From BiblePortal Wikipedia

Webster's Dictionary [1]

(1): ( n.) The buffoon of the old English moralities, or moral dramas, having the name sometimes of one vice, sometimes of another, or of Vice itself; - called also Iniquity.

(2): ( n.) A defect; a fault; an error; a blemish; an imperfection; as, the vices of a political constitution; the vices of a horse.

(3): ( n.) A moral fault or failing; especially, immoral conduct or habit, as in the indulgence of degrading appetites; customary deviation in a single respect, or in general, from a right standard, implying a defect of natural character, or the result of training and habits; a harmful custom; immorality; depravity; wickedness; as, a life of vice; the vice of intemperance.

(4): ( prep.) Denoting one who in certain cases may assume the office or duties of a superior; designating an officer or an office that is second in rank or authority; as, vice president; vice agent; vice consul, etc.

(5): ( n.) A kind of instrument for holding work, as in filing. Same as Vise.

(6): ( n.) A tool for drawing lead into cames, or flat grooved rods, for casements.

(7): ( n.) A gripe or grasp.

(8): ( v. t.) To hold or squeeze with a vice, or as if with a vice.

(9): ( prep.) In the place of; in the stead; as, A. B. was appointed postmaster vice C. D. resigned.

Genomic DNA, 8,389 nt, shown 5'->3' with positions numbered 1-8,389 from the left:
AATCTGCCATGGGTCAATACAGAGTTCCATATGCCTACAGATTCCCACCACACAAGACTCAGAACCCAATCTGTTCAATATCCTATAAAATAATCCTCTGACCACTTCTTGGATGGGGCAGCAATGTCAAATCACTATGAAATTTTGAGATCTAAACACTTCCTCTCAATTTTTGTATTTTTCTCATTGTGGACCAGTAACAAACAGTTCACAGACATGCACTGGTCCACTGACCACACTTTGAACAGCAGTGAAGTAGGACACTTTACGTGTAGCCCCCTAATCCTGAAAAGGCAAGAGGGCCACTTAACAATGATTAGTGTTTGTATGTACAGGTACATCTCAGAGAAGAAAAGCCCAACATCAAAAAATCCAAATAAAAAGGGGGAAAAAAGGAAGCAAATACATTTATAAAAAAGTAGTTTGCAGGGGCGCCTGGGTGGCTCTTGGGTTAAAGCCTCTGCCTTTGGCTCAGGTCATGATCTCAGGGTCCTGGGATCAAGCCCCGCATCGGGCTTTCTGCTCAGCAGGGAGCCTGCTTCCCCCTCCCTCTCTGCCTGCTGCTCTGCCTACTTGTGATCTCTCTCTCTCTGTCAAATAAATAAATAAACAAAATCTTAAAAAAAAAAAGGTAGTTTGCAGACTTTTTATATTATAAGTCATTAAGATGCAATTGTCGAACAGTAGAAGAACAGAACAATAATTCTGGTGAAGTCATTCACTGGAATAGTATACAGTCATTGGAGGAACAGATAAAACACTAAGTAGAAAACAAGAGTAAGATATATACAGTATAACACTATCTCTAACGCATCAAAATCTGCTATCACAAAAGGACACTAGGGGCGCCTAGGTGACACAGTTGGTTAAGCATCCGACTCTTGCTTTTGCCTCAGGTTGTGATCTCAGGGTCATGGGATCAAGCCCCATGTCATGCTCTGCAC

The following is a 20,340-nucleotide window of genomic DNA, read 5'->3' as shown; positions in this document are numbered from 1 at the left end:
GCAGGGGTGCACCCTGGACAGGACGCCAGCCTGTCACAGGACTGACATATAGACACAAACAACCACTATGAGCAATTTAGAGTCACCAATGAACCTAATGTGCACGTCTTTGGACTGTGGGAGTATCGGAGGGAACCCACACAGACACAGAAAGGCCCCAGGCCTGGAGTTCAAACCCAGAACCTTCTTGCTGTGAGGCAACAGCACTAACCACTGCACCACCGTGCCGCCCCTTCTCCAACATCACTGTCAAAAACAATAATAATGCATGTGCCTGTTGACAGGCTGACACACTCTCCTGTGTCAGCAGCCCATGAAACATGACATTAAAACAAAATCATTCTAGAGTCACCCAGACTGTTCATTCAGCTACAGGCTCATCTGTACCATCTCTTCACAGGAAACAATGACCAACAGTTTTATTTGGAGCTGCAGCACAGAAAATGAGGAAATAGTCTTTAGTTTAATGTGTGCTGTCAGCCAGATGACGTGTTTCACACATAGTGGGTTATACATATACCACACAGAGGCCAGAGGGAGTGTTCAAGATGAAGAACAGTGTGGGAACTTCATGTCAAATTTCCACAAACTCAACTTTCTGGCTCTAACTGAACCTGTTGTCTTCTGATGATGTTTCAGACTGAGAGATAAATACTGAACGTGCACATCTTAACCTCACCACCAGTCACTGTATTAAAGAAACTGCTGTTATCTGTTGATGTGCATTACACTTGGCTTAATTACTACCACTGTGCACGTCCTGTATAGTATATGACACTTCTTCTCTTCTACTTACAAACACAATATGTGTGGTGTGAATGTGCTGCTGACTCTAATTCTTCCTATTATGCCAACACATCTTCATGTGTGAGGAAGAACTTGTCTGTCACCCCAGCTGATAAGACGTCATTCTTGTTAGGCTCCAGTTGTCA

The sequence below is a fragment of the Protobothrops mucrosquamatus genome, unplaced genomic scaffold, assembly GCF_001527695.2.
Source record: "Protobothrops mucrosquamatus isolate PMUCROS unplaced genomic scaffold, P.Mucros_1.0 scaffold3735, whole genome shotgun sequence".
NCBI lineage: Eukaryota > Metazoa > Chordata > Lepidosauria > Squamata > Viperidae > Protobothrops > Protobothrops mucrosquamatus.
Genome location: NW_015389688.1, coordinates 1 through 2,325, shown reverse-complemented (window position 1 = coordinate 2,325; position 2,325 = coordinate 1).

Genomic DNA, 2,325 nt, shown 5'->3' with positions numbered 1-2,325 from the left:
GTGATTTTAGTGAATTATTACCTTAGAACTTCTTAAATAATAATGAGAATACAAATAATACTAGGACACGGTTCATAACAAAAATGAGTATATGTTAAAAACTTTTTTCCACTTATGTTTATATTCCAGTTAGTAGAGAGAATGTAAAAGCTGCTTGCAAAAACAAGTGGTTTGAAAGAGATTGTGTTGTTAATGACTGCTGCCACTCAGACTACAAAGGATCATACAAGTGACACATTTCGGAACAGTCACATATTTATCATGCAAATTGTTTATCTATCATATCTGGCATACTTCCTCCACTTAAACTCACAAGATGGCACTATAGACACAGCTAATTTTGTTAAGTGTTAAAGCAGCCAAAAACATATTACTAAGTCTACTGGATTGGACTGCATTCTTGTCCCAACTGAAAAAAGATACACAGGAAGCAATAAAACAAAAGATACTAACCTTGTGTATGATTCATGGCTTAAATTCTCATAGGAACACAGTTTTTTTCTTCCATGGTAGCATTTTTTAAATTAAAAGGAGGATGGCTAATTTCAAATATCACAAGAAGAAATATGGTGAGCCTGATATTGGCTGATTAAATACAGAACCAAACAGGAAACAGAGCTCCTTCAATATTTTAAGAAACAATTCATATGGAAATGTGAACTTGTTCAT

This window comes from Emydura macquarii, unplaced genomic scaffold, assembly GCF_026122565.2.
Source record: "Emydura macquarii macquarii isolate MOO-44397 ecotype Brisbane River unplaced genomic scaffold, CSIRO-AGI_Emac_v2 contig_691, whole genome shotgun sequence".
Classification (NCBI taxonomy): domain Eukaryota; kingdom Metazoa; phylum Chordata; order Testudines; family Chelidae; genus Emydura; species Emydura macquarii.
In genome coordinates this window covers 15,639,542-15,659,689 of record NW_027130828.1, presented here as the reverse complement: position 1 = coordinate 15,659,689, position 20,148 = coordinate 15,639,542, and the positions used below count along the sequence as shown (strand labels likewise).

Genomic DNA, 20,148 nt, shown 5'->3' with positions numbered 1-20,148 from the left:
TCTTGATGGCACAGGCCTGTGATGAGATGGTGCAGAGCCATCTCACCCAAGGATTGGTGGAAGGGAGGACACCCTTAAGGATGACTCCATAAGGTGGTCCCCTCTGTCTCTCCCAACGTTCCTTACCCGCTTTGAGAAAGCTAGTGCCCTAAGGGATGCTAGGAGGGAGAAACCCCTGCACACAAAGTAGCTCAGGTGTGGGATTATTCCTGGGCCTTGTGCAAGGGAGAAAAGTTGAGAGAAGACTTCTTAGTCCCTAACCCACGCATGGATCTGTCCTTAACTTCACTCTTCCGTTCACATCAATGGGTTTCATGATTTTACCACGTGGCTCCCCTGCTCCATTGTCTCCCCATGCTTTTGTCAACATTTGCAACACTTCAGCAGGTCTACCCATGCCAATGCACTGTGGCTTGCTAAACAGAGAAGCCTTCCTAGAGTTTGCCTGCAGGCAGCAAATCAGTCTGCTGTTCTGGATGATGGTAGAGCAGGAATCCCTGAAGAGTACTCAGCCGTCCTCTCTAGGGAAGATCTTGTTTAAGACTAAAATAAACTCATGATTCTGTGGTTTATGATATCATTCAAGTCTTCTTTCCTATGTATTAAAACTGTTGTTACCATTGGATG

Charles Buck Theological Dictionary [2]

A fault; the opposite to virtue.

Cyclopedia of Biblical, Theological and Ecclesiastical Literature [3]

is a chronic and habitual transgression of the moral law, as distinguished from those transgressions which result from momentary temptation. It is a phase of sin (q.v.), and the remarks there made are applicable here. Vice, like every other habit, is the product of repeated acts, and, as the vicious habit strengthens, the mind of its victim becomes less and less conscious of the evil of which it is the slave, until sin is committed almost without knowing it. The hatefulness of vice both to God and man is shown in the whole of God's moral government in the world. Even in this world vice is foredoomed by the unmistakable judgment of God, and the human agents of the sentence, although they be themselves under similar condemnation, allow the law to be just. Exalted virtue secures the admiration of even the worthless, and vice, when punished, is as universally acknowledged by both good and bad to have met with its deserts. Societies for the suppression of vice have been organized in different countries, and meet with universal approval. Their object is to co-operate with the properly constituted legal authorities in preventing and suppressing the various vices which are prevalent and most flagrant.

The greater hopelessness of vice than mere sin very clearly bespeaks the wrath of God. The evil consequences of youthful folly may be lightly thought of for a time, but they remain as a root of bitterness to mar the peacefulness of more mature years. Even an imprudent choice of vicious companions will often meet with the same severe retribution as a course of downright vicious action. It has been decreed that vice, and everything that directly or indirectly belongs to it, should not go unpunished; and its escape from condemnation, so far as its own nature is concerned, is utterly hopeless. The Scriptures are very positive in their denunciations of vice (see  Hebrews 2:1-3;  Hebrews 3:7-19;  Hebrews 4:1-13;  Hebrews 6:4;  Hebrews 6:6;  Romans 1:29-32).